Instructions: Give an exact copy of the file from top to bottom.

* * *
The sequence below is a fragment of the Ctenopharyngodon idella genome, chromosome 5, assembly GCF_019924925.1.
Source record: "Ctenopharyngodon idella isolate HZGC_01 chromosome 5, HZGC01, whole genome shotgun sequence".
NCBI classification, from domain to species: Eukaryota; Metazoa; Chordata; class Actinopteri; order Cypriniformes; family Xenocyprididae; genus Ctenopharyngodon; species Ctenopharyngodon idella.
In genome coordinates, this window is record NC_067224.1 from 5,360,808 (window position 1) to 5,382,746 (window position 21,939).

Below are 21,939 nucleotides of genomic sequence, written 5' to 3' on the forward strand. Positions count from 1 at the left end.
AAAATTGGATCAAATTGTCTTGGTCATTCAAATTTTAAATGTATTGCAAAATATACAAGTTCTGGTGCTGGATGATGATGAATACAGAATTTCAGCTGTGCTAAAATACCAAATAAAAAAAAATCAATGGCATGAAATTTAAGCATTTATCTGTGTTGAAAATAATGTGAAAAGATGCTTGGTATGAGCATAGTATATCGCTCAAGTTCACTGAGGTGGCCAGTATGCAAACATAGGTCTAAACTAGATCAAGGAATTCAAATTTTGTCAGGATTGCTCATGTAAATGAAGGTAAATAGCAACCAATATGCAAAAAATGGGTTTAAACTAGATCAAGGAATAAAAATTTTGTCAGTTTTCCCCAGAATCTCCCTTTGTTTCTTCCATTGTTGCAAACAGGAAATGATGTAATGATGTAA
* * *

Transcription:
The sequence below is a fragment of the Ctenopharyngodon idella genome, chromosome 5, assembly GCF_019924925.1.
Source record: "Ctenopharyngodon idella isolate HZGC_01 chromosome 5, HZGC01, whole genome shotgun sequence".
NCBI classification, from domain to species: Eukaryota; Metazoa; Chordata; class Actinopteri; order Cypriniformes; family Xenocyprididae; genus Ctenopharyngodon; species Ctenopharyngodon idella.
In genome coordinates, this window is record NC_067224.1 from 5,360,808 (window position 1) to 5,382,746 (window position 21,939).

Below are 21,939 nucleotides of genomic sequence, written 5' to 3' on the forward strand. Positions count from 1 at the left end.
AAAATTGGATCAAATTGTCTTGGTCATTCAAATTTTAAATGTATTGCAAAATATACAAGTTCTGGTGCTGGATGATGATGAATACAGAATTTCAGCTGTGCTAAAATACCAAATAAAAAAAAATCAATGGCATGAAATTTAAGCATTTATCTGTGTTGAAAATAATGTGAAAAGATGCTTGGTATGAGCATAGTATATCGCTCAAGTTCACTGAGGTGGCCAGTATGCAAACATAGGTCTAAACTAGATCAAGGAATTCAAATTTTGTCAGGATTGCTCATGTAAATGAAGGTAAATAGCAACCAATATGCAAAAAATGGGTTTAAACTAGATCAAGGAATAAAAATTTTGTCAGTTTTCCCCAGAATCTCCCTTTGTTTCTTCCATTGTTGCAAACAGGAAATGATGTAATGATGTAA